New bridge on schedule despite budget cutbacks
April 18, 2002
By MICHAEL W. FREEMAN Herald News Staff Reporter
FALL RIVER - Last month, the region's planning agency met to make some unpleasant choices.

The Brightman Street Bridge is seen from the Fall River side, looking toward Somerset. The new bridge, a little farther north up the Taunton River, is in Phase 3 of completion.
Herald News Photo by OMAR BRADLEY


The Southeastern Regional Planning and Economic Development District announced that federal transportation money is getting harder to come by, forcing it to scale back and prioritize the road and bridge projects slated to go out to bid this year.
SRPEDD Transportation Director Roland Hebert noted that $520 million in federal funds are estimated to come into this state in the next fiscal year, but at least half of that will go to Boston's costly "Big Dig" Central Artery/Third Harbor Tunnel construction project.
If there's one bright spot in all this, Hebert said, it's that a portion of that federal money is also mandated to go to "megaprojects," which can't be subject to budget cuts.
One of them is in the region's back yard: the new Brightman Street Bridge.
Motorists driving on Route 79 can see that work on the bridge is progressing. Construction is well under way on the piers that will one day support the new drawbridge between Fall River and Somerset. The $166 million bridge is expected to be completed by 2005.
The state is now in Phase 3 of this construction project, the construction of the drawbridge piers.
In Phase 4, estimated at $70 million, the superstructure of the bridge, everything above the water line, will be built. In Phase 5, estimated at $22 million, the approaches to the bridge will be built.
The plans include demolishing the existing bridge, but keeping its abutments for use as fishing piers.
The Massachusetts Highway Department, which is overseeing this project, is also looking for opportunities for a greenway, recreational space or economic development in the section of land from the Braga Bridge north to the new bridge.
"We know its importance to the southeastern Massachusetts economy," Amorello said of this project.
"It will be a beautiful bridge. Southeastern Massachusetts will take a great deal of pride in it," Amorello added.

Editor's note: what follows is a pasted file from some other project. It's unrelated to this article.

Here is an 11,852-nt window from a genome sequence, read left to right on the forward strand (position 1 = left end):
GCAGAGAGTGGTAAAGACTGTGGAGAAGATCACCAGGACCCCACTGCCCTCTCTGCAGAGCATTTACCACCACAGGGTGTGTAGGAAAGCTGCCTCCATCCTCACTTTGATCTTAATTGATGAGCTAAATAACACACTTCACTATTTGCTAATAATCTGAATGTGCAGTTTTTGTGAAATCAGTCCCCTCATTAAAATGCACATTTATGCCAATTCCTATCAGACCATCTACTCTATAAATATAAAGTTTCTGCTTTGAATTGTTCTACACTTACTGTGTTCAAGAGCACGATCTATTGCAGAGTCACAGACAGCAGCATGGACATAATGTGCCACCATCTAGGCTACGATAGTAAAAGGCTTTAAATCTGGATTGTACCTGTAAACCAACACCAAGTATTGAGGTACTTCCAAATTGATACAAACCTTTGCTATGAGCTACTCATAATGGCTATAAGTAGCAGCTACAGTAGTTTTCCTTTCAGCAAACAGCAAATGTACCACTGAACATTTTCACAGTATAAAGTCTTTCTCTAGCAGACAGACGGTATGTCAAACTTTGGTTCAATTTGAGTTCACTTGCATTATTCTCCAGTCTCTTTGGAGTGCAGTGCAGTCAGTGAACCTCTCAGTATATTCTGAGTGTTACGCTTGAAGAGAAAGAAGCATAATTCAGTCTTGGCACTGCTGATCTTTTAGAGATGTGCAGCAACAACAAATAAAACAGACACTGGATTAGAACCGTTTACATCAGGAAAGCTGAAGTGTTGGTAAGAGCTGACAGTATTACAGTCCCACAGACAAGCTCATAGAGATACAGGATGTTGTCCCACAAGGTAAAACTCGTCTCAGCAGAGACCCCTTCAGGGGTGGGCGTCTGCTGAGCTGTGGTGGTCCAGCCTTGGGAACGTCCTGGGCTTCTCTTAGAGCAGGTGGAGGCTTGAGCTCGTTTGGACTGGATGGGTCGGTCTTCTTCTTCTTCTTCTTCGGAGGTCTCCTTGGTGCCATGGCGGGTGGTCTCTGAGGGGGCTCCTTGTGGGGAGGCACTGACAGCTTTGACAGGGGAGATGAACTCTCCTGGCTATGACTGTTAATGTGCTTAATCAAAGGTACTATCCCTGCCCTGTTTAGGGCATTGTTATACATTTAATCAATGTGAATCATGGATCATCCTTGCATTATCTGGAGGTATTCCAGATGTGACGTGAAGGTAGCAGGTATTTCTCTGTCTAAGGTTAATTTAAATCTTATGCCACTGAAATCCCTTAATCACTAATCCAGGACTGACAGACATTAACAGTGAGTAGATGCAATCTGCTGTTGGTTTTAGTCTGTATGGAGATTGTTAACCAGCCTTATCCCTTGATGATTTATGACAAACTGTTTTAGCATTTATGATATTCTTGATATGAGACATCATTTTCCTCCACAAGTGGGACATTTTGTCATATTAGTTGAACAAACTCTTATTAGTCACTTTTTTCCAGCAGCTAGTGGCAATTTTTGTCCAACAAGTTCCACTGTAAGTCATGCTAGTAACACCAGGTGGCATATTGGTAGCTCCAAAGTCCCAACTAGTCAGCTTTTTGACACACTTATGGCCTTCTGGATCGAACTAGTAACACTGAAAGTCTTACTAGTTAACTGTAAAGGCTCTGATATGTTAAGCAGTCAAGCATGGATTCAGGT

Outside of the Big Dig, the Brightman Street Bridge is one of several major highway projects in the state, and the largest bridge project.
The others are Route 146 in central Massachusetts, Route 3 North in Lowell, the realignment of Route 44 in Plymouth County, the Coolidge Bridge in Northampton and the Weymouth Quincy Fore River Bridge.
Despite the progress being made on this project, getting it moving has at times been a major challenge for local supporters. U.S. Rep. Barney Frank, D-Mass., first held hearings on the need for a new bridge beginning in 1983, but in the early 1990s the project came to a screeching halt when the U.S. Coast Guard stopped the state's design of the bridge. Coast Guard officials insisted the ship opening of the drawbridge be widened.
The Coast Guard claimed they could not permit a bridge with less than 300 feet horizontal clearance on the Taunton River under the federal Rivers and Harbors Act of 1968.
Frank eventually cleared the way for this project by changing the federal law.
More controversy followed the bridge in February 1999, when former Gov. Paul Cellucci revealed that his administration had taken $50 million in federal highway money and invested it in private companies.
Officials in Fall River were particularly angry to learn that the Cellucci administration, which had promised to set aside $36 million for the first phase of the new bridge project, actually spent the money on the Big Dig.
The money had been appropriated a year ago, and Cellucci was forced to submit a bill to the Legislature asking them to reallocate the money.
Controversies continue. Hebert noted that the federal government has been slow to make payments on this project.
"The Brightman Street Bridge is (now) being paid for 100 percent by the state," Hebert said. "Last year, (state highway officials) were supposed to collect $53 million in federal money from the federal government for paying the state back."
Despite all these headaches, no one doubts the project will get built, and that within the next few years, cars will be driving across it.

©The Herald News 2002